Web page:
The question of whether this is the result of some level of homophobia from the network is a tricky one, and one that I don’t think anyone can make a definitive statement on, but does it really matter? ABC didn’t make Brothers & Sisters change Kevin into a straight character, so the network isn’t run by bigots, but this decision is still mighty fishy even if it was over some other type of storyline. Similarly, Shonda Rhimes isn’t ending this storyline because she doesn’t approve of homosexuality, but it is still a concern if she doesn’t have a backbone when it comes to her characters. And at the center of all of this is a hard-working, wonderful actress (who was also great in Weeds’ third season in a short guest arc) who, through no conduct of her own but some great acting, now finds herself without a job.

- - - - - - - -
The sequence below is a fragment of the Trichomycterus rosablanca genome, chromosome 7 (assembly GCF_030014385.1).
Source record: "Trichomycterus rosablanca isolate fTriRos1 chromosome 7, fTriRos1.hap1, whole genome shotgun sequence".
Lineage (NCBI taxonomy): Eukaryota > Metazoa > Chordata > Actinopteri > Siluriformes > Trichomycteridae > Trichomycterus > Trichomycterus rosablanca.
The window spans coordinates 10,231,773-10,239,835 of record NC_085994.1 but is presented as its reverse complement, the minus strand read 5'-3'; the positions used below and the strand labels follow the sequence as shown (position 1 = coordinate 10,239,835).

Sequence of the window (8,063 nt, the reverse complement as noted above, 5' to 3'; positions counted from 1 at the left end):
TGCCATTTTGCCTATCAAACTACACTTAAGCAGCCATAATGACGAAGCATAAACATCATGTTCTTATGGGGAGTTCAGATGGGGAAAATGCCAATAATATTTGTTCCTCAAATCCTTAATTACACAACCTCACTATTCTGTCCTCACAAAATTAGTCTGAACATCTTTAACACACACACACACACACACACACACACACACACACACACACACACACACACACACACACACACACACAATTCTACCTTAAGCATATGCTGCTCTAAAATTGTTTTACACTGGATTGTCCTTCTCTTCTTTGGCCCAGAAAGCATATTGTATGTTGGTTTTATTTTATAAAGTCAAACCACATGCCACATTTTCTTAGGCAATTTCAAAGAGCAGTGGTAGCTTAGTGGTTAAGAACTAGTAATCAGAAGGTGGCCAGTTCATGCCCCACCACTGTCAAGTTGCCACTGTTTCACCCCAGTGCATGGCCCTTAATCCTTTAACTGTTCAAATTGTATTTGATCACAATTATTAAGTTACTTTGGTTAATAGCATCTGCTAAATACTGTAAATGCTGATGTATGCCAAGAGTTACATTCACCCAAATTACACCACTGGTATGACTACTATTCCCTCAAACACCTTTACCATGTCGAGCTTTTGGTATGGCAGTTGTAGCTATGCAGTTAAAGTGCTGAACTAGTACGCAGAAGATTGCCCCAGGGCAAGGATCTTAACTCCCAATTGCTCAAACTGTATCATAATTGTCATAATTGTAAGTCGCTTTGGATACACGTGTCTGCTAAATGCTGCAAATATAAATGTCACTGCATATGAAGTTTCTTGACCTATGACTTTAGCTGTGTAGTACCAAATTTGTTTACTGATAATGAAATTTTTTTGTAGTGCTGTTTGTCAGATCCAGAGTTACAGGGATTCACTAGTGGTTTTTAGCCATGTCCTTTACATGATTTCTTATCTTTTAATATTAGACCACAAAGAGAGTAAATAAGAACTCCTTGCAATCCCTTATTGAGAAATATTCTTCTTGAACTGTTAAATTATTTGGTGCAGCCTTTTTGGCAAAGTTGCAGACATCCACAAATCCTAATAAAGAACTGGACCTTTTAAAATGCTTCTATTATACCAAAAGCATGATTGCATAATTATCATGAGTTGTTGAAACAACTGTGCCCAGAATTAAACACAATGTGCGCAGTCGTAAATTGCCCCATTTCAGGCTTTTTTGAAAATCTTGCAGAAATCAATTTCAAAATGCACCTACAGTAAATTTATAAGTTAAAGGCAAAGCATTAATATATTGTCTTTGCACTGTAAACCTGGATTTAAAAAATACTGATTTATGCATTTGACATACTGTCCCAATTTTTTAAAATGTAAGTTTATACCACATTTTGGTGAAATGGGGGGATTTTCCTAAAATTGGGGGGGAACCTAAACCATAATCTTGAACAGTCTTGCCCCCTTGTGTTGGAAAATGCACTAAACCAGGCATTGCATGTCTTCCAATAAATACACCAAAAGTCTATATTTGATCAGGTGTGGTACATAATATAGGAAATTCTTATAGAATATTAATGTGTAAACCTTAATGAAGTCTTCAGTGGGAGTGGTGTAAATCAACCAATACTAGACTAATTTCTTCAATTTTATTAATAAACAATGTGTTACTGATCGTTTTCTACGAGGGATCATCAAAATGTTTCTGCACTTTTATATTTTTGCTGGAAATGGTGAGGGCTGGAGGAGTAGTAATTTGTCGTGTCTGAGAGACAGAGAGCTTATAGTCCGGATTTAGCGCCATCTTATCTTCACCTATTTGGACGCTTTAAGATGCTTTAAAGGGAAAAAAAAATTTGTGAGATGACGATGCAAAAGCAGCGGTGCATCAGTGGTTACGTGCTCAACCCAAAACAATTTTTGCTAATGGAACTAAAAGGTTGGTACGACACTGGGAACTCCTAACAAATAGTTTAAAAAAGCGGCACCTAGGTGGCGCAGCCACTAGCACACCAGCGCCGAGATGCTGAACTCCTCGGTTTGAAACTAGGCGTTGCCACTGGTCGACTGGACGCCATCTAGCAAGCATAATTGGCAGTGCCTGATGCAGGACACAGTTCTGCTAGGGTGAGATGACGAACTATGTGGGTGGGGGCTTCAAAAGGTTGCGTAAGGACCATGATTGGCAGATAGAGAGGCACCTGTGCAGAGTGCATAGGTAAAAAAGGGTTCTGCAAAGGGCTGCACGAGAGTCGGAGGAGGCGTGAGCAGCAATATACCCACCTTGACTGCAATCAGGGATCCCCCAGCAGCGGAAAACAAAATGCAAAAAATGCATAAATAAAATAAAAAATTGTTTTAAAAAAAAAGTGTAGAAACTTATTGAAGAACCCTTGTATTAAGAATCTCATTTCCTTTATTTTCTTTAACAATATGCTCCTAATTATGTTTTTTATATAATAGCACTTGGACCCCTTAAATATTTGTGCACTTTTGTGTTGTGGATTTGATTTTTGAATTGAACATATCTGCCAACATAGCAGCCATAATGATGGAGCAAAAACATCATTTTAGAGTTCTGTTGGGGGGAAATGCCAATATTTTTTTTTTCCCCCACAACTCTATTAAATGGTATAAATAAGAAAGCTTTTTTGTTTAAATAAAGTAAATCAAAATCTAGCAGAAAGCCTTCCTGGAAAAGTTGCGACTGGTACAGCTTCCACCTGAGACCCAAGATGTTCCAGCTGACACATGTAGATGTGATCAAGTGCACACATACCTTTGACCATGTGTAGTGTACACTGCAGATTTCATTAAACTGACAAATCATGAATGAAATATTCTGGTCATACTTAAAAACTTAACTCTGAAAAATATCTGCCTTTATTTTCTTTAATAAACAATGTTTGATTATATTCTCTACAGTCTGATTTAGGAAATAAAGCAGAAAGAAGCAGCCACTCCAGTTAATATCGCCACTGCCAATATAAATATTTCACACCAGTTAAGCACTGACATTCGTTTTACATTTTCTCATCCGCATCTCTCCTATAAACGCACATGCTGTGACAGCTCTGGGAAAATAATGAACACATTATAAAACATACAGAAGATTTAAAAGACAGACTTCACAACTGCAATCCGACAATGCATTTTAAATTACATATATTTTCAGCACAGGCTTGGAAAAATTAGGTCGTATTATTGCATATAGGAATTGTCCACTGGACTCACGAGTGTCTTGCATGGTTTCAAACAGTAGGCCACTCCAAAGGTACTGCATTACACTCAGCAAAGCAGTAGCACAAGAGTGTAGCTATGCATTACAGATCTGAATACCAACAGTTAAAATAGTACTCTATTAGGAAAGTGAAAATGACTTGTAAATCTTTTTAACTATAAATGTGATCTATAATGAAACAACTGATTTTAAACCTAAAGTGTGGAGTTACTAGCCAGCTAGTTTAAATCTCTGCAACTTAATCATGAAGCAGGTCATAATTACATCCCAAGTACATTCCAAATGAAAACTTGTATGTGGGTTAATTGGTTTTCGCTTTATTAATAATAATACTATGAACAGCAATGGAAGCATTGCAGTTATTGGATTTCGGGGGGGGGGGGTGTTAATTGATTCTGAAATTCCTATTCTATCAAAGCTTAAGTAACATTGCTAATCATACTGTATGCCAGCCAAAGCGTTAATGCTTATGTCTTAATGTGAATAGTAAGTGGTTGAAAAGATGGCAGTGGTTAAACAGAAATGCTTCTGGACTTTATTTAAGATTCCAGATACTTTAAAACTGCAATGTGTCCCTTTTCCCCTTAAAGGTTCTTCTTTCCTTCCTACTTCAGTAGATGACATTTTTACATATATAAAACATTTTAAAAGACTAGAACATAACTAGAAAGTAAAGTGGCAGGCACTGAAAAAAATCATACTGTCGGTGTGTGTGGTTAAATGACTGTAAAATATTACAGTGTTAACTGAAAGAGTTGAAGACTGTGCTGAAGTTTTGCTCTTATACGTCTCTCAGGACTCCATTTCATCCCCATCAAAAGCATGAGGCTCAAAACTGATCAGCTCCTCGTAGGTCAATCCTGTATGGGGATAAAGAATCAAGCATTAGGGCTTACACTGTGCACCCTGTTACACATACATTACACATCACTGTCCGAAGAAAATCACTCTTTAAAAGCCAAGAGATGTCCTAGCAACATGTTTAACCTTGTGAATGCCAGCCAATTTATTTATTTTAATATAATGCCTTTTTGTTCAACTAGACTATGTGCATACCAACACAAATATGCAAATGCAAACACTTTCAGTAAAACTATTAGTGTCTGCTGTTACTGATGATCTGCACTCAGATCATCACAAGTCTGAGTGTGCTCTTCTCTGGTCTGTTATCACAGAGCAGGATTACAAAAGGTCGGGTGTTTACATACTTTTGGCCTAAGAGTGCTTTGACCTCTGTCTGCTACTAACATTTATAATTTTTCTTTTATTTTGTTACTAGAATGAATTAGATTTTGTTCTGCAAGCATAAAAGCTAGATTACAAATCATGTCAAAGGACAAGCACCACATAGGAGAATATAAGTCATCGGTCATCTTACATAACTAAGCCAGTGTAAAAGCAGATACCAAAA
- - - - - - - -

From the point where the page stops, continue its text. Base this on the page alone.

And that’s the biggest issue here: at the end of the day, after the political dust settles, Brooke Smith will no longer be employed on Grey’s Anatomy, and a very worthwhile character in Dr. Erica Hahn will no longer available to the show’s writers. Whether it was worth this sandstorm of controversy that must seem all too familiar to Shonda Rhimes, well…only time will tell. But something tells me the answer is no.